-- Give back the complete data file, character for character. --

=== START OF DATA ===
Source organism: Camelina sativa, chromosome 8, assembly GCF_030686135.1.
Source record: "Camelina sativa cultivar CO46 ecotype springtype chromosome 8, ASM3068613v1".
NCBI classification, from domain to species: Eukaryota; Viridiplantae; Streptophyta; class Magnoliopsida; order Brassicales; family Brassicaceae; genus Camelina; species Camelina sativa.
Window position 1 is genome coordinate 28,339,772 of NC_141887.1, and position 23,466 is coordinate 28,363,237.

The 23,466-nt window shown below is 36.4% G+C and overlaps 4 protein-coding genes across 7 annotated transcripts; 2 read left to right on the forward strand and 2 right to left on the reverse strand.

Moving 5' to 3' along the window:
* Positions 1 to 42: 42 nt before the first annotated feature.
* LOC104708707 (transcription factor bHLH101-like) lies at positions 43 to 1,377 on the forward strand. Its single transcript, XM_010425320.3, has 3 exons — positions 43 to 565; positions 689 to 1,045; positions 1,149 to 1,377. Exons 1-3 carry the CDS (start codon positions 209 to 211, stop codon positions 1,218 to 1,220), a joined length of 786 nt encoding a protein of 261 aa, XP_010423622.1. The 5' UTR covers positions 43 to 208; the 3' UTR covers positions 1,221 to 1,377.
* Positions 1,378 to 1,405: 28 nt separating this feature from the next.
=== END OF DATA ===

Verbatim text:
Source organism: Camelina sativa, chromosome 8, assembly GCF_030686135.1.
Source record: "Camelina sativa cultivar CO46 ecotype springtype chromosome 8, ASM3068613v1".
NCBI classification, from domain to species: Eukaryota; Viridiplantae; Streptophyta; class Magnoliopsida; order Brassicales; family Brassicaceae; genus Camelina; species Camelina sativa.
Window position 1 is genome coordinate 28,339,772 of NC_141887.1, and position 23,466 is coordinate 28,363,237.

The 23,466-nt window shown below is 36.4% G+C and overlaps 4 protein-coding genes across 7 annotated transcripts; 2 read left to right on the forward strand and 2 right to left on the reverse strand.

Moving 5' to 3' along the window:
* Positions 1 to 42: 42 nt before the first annotated feature.
* LOC104708707 (transcription factor bHLH101-like) lies at positions 43 to 1,377 on the forward strand. Its single transcript, XM_010425320.3, has 3 exons — positions 43 to 565; positions 689 to 1,045; positions 1,149 to 1,377. Exons 1-3 carry the CDS (start codon positions 209 to 211, stop codon positions 1,218 to 1,220), a joined length of 786 nt encoding a protein of 261 aa, XP_010423622.1. The 5' UTR covers positions 43 to 208; the 3' UTR covers positions 1,221 to 1,377.
* Positions 1,378 to 1,405: 28 nt separating this feature from the next.